Monday, September 23, 2013

Porfirio DiDonna: "A Painters Journey" at the Danforth Museum

I wish I could remember his name. He was a talented student at AIB. The last I heard from him he was in Brooklyn making his way as an artist. Since I never had meaningful conversations with other faculty, he became my sounding board for discussions on the contemporary scene. He was at the stage in his life, where he wasn’t worried about finding his academic niche so that art was an open book. For the faculty it was a closed book. They had solidified their styles and now wanted to solidify their academic status. Teaching was pure theatre for them, holding forth in crits and making sure discussions didn’t venture too far from the script.

I recall at one point this student and I became intrigued by the work of Jake Berthot. He showed regularly at Nielsen and had a certain presence in the art magazines. Students who moved on to graduate school often had him as a visiting artist. His work was painterly and slightly mystical in its mood. Unlike much contemporary art it had an affect that was appealing to me. It didn’t have a conceptual issue to belabor. At the time, probably the early Nineties, he was painting colorful lozenge shapes floating in a darker ground. The edges were not sharp and the centrally placed lozenges looming out of the dark ground created a sense of the painting being a search and discovery.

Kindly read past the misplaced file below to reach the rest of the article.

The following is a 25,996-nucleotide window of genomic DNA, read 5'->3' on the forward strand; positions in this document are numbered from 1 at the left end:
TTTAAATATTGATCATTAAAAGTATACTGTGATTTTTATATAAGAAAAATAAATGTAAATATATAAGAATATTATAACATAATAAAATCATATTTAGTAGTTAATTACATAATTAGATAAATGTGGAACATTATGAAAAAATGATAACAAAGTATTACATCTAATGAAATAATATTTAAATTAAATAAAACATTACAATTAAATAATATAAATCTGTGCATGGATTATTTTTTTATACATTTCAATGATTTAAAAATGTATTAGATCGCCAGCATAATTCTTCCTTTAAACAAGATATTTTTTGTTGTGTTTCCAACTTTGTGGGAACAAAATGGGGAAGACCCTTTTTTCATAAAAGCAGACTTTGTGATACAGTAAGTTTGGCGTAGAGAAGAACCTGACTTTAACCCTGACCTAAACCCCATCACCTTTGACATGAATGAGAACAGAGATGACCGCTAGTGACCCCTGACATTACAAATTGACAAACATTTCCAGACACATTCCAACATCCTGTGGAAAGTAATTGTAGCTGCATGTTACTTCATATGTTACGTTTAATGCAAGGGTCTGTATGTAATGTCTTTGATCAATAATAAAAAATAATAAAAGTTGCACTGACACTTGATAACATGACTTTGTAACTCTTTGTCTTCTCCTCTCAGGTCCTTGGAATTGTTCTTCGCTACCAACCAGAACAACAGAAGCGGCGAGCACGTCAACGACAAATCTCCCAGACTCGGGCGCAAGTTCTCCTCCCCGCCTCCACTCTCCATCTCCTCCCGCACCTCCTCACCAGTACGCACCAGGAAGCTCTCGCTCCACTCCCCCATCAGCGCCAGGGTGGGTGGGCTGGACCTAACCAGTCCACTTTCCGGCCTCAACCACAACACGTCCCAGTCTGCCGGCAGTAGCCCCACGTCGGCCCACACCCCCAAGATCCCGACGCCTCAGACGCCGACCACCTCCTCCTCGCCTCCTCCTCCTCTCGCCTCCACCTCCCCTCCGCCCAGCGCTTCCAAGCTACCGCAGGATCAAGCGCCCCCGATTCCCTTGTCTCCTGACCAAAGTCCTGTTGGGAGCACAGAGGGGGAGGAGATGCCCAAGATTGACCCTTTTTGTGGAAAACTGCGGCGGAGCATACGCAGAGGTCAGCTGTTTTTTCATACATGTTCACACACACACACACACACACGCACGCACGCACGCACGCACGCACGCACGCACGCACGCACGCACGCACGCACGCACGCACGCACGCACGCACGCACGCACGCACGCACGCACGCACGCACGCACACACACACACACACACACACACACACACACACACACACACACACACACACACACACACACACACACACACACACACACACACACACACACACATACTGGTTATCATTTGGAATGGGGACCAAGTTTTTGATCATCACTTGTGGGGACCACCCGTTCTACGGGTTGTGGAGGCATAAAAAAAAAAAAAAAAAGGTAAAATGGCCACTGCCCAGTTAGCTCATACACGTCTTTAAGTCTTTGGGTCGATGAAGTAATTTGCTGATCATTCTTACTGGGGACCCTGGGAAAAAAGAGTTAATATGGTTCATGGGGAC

One Winter the student learned of a major show of  Berthot's work at Dartmouth. We decided to make the trek up there to get a good sense once and for all what he was about. I can’t remember much about our reactions to the painting in  the show except that after viewing it we went to a local tavern, the sort you find on Ivy league campuses that have a pedigree to them, downstairs and dark with lots of wood paneling, names of former students carved in the tables and a good selection of draft beer. It was warm and cozy, a respite from the cold winter air. Enjoying a good draft beer, I found myself humming spontaneously: “Chestnuts roasting on an open fire”. Was it the mood of the Tavern? Or was this the sum total of the mood of Berthot's paintings? Did they radiate an atmosphere that didn’t go much beyond a popular ballad?

Low-grade spirituality. Reminded me of what I wrote about another Nielsen artist, a protégé of John Walker, who now shows at Alpha. Her expressionist paintings of beaches at slack tide conveyed  the low-tide languor we experience when we visit beaches off season. If Berthot makes me hum “The Christmas Song” then her work got me humming  “Ebb Tide”. I called her Johnny Walker Lite.